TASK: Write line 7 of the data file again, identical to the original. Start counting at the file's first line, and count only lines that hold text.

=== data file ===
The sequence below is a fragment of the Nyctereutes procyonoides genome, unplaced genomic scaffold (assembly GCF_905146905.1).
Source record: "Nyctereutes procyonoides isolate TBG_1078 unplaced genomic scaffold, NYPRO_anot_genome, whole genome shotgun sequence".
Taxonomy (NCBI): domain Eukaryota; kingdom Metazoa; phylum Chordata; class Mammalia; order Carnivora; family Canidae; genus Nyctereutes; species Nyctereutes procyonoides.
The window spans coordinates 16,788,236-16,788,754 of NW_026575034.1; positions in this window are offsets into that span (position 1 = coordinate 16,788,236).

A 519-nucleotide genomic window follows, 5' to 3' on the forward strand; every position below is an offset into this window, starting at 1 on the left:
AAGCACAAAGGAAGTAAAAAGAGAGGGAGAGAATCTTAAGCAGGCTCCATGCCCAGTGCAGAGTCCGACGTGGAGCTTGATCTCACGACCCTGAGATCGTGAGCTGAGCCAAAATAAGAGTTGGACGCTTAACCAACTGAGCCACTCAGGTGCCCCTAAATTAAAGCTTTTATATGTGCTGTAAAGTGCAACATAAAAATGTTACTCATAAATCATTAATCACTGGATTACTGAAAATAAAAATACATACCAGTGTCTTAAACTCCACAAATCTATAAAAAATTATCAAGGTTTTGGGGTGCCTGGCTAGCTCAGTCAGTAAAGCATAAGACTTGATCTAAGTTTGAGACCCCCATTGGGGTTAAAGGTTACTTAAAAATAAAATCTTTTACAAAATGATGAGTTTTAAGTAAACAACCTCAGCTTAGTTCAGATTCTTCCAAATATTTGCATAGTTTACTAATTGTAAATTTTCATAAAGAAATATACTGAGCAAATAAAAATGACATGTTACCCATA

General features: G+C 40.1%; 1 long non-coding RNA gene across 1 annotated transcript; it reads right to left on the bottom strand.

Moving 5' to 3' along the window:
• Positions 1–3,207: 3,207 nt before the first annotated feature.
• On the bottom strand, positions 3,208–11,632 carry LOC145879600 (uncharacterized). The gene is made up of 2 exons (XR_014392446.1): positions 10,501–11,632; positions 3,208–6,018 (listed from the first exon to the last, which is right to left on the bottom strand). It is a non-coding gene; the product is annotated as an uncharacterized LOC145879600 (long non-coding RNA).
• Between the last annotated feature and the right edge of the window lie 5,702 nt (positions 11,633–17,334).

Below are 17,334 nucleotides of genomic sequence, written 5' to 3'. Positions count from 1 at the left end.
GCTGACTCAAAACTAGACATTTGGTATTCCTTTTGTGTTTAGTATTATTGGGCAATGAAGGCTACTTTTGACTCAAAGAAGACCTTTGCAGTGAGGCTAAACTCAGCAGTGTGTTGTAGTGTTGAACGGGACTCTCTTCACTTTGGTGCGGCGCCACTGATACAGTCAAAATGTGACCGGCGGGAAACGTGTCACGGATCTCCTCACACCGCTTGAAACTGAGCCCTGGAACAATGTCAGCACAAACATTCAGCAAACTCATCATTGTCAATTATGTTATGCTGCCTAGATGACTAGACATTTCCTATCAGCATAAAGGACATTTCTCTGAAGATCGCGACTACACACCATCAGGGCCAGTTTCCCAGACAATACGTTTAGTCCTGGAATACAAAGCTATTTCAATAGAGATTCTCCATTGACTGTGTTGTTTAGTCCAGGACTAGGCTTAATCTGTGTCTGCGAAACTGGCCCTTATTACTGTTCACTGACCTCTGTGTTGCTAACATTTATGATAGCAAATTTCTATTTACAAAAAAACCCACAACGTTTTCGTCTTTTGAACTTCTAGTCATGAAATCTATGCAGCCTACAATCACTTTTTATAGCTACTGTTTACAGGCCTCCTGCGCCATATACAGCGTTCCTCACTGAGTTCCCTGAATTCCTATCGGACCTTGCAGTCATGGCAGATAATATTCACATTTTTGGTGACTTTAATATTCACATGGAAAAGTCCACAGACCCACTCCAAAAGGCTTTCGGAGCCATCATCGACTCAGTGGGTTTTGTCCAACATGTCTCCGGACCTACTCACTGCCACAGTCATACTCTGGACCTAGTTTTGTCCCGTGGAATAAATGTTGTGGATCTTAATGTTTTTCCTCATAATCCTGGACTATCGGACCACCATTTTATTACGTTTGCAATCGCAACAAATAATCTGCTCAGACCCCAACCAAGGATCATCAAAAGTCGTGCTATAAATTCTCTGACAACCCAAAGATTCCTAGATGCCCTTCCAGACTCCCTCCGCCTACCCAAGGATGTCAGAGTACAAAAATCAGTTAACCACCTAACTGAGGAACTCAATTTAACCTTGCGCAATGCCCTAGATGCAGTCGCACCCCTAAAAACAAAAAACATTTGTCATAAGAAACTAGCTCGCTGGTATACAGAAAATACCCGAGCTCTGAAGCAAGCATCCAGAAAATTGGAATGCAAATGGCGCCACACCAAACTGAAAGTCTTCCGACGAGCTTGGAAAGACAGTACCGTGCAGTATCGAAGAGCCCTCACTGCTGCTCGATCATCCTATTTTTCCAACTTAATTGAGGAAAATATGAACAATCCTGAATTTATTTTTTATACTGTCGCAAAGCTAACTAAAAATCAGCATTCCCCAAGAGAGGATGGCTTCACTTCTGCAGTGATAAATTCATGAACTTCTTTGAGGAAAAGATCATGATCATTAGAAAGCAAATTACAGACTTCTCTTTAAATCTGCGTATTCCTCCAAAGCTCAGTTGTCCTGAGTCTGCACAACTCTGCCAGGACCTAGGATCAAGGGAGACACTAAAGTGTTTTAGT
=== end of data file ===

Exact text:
General features: G+C 40.1%; 1 long non-coding RNA gene across 1 annotated transcript; it reads right to left on the bottom strand.